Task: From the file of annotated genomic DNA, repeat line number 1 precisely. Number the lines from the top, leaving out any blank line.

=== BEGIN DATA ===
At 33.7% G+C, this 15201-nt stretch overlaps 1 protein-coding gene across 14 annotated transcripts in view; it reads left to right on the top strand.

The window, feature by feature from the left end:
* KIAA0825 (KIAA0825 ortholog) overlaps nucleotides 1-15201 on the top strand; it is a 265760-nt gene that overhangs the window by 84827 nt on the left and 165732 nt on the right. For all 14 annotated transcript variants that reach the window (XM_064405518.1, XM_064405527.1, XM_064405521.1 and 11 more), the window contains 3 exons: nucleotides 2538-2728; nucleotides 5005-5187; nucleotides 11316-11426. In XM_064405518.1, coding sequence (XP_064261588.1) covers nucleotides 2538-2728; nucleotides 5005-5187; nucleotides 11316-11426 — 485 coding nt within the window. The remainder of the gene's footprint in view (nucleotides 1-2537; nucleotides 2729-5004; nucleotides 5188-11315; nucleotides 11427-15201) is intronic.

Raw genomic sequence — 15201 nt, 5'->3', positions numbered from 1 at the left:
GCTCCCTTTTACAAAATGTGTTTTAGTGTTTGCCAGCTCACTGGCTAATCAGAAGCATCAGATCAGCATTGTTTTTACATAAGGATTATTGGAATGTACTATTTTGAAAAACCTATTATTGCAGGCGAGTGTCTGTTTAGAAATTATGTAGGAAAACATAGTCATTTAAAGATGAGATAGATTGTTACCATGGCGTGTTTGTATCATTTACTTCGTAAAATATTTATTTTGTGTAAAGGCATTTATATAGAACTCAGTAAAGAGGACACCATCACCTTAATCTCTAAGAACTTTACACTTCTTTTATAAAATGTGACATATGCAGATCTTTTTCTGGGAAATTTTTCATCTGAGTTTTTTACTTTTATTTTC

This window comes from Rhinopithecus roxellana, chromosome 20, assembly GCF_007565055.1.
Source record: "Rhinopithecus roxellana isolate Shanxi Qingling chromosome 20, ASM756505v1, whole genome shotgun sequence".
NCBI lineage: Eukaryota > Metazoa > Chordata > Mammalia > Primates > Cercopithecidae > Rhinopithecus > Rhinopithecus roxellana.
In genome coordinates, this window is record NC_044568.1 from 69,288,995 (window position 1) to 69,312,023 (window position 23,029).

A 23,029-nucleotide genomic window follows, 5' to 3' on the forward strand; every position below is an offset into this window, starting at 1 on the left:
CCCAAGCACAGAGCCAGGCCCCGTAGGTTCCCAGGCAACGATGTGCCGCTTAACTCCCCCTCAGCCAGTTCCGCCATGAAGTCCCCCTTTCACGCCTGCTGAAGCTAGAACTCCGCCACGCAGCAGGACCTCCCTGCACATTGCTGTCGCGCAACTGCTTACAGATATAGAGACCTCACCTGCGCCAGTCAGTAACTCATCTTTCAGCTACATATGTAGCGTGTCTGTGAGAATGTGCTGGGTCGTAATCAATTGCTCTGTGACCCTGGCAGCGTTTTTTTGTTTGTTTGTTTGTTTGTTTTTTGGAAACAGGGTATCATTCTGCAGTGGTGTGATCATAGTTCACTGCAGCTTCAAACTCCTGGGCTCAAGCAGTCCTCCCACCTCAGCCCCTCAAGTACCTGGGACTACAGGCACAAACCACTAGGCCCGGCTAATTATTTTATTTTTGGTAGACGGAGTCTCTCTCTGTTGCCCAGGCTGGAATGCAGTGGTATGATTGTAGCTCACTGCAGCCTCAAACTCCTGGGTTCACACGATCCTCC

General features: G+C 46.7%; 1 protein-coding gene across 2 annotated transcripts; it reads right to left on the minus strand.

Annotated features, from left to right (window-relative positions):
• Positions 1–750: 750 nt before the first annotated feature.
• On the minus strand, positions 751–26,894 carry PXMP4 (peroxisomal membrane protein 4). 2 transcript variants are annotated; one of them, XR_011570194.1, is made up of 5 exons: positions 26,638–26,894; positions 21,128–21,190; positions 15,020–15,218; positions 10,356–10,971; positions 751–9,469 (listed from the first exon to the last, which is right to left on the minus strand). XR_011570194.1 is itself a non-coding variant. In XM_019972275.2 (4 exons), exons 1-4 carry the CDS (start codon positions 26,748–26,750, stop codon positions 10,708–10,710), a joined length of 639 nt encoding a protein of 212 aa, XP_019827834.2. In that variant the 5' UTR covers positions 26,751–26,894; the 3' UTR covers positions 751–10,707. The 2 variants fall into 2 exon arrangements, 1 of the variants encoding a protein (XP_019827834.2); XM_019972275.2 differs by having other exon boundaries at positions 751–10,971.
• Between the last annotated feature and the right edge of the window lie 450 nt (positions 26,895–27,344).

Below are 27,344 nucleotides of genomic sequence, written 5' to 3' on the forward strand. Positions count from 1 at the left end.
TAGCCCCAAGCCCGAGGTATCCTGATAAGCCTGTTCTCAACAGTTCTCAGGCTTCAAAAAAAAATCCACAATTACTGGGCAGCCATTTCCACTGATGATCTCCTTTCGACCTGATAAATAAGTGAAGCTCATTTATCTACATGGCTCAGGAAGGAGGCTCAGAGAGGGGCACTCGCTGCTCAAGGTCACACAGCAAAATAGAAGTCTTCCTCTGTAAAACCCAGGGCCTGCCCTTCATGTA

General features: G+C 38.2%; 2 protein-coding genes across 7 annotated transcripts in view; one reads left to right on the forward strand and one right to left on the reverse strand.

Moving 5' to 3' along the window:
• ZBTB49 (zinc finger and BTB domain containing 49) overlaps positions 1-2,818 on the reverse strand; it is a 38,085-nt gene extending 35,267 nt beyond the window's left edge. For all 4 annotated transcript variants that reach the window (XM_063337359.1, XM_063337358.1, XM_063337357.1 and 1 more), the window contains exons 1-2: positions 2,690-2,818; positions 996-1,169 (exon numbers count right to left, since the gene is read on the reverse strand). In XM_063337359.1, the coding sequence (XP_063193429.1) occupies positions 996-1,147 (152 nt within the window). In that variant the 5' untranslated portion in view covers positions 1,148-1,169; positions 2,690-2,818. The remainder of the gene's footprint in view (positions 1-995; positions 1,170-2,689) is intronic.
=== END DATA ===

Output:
At 33.7% G+C, this 15201-nt stretch overlaps 1 protein-coding gene across 14 annotated transcripts in view; it reads left to right on the top strand.